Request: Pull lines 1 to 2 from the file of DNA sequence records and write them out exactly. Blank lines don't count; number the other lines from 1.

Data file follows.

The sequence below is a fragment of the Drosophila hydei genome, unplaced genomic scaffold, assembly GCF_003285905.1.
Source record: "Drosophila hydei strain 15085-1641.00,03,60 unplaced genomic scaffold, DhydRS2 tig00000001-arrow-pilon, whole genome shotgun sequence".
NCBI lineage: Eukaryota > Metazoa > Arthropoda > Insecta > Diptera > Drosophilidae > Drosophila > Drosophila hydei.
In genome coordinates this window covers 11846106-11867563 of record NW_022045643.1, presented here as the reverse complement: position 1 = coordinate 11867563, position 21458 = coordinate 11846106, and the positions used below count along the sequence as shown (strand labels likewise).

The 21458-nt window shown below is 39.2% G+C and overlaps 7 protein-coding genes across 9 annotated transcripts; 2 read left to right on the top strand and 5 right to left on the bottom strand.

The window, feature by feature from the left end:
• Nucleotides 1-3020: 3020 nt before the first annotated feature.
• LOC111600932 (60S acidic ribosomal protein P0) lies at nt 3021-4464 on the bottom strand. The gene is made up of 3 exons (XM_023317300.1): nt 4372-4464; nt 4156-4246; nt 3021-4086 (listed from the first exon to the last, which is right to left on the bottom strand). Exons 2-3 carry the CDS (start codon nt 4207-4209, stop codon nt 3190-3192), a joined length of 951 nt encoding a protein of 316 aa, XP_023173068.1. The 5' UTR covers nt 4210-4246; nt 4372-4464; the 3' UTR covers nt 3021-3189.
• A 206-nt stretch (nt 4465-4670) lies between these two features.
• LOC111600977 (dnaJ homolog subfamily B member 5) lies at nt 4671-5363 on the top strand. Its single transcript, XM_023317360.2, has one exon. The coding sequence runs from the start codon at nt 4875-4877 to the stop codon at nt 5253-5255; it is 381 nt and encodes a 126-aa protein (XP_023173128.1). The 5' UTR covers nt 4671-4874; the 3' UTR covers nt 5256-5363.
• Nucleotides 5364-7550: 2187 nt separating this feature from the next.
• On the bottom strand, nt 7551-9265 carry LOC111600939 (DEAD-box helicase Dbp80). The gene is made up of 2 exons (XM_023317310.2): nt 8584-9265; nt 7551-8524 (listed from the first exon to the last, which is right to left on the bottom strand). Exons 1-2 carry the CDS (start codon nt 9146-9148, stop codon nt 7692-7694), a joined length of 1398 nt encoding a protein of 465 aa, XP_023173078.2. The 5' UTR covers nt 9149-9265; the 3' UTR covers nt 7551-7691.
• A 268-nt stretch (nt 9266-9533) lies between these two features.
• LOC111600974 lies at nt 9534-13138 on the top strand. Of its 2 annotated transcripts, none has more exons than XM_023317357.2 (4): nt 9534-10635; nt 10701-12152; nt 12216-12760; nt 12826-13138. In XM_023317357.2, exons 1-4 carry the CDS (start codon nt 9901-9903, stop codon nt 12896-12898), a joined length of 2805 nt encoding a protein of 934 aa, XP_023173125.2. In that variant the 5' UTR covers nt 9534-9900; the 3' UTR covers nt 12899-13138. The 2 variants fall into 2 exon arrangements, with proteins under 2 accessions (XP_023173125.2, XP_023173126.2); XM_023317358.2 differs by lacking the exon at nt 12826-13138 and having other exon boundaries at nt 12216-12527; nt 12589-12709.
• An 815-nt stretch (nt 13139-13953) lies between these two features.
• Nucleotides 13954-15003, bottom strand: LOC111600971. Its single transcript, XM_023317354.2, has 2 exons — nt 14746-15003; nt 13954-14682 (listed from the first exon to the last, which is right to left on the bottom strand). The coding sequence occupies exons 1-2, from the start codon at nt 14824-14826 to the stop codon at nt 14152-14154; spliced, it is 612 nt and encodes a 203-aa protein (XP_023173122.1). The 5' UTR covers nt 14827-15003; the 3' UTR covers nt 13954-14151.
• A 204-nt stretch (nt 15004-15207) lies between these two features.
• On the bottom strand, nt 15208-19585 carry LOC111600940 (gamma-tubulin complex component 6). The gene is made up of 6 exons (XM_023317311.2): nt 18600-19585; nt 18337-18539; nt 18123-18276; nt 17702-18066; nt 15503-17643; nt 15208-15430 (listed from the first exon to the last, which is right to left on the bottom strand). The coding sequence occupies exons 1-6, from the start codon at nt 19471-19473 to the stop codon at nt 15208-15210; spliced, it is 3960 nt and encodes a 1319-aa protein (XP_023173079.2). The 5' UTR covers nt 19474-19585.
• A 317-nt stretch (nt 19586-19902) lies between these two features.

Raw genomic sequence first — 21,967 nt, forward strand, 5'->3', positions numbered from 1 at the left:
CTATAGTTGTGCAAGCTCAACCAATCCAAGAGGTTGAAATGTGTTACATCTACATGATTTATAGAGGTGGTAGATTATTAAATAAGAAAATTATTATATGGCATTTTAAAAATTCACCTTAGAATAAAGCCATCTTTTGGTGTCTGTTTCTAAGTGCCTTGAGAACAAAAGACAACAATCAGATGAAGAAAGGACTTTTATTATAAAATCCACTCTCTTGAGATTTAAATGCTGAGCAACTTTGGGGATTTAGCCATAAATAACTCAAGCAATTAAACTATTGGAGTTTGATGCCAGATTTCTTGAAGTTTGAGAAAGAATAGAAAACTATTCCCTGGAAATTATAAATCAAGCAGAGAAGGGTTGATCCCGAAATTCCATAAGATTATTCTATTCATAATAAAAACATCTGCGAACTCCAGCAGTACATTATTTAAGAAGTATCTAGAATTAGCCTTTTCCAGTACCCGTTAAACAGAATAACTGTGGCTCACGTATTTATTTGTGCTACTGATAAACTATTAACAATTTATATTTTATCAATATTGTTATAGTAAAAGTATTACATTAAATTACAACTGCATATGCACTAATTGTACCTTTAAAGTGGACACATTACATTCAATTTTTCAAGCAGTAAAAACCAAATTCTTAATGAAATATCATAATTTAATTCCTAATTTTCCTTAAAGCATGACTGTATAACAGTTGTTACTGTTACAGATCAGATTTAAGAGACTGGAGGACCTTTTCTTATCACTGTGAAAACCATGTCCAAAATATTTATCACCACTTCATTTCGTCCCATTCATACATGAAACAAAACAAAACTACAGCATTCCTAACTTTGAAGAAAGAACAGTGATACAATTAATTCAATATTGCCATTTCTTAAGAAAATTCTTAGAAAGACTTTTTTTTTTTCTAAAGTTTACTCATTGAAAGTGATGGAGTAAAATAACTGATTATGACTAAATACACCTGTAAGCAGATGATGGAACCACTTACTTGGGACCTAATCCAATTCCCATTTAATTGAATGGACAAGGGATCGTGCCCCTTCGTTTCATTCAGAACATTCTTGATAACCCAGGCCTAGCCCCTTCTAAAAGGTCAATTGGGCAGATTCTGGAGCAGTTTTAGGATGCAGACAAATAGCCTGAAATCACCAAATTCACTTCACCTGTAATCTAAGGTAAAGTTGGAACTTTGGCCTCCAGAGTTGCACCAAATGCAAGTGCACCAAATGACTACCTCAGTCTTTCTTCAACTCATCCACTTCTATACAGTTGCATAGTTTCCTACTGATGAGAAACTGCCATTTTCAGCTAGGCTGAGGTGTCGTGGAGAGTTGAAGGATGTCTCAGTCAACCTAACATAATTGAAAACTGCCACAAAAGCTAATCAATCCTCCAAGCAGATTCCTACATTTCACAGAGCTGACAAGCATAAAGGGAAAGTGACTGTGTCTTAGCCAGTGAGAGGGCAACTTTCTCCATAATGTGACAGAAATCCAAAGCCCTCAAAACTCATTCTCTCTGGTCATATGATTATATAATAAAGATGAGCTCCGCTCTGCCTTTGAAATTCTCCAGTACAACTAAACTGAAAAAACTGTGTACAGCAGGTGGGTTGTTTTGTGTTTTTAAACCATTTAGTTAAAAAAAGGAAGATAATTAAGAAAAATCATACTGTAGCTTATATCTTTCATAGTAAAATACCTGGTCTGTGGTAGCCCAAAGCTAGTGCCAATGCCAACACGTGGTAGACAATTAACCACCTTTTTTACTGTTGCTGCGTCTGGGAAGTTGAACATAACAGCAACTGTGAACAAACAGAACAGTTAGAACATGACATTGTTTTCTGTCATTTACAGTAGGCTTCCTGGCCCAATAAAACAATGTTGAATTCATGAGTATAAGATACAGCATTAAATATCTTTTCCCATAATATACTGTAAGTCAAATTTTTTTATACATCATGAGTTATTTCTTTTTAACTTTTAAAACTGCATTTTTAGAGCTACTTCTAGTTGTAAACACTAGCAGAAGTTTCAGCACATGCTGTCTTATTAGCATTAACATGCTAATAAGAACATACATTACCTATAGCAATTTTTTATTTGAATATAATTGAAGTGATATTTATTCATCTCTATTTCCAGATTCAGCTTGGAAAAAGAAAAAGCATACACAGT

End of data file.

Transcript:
The sequence below is a fragment of the Drosophila hydei genome, unplaced genomic scaffold, assembly GCF_003285905.1.
Source record: "Drosophila hydei strain 15085-1641.00,03,60 unplaced genomic scaffold, DhydRS2 tig00000001-arrow-pilon, whole genome shotgun sequence".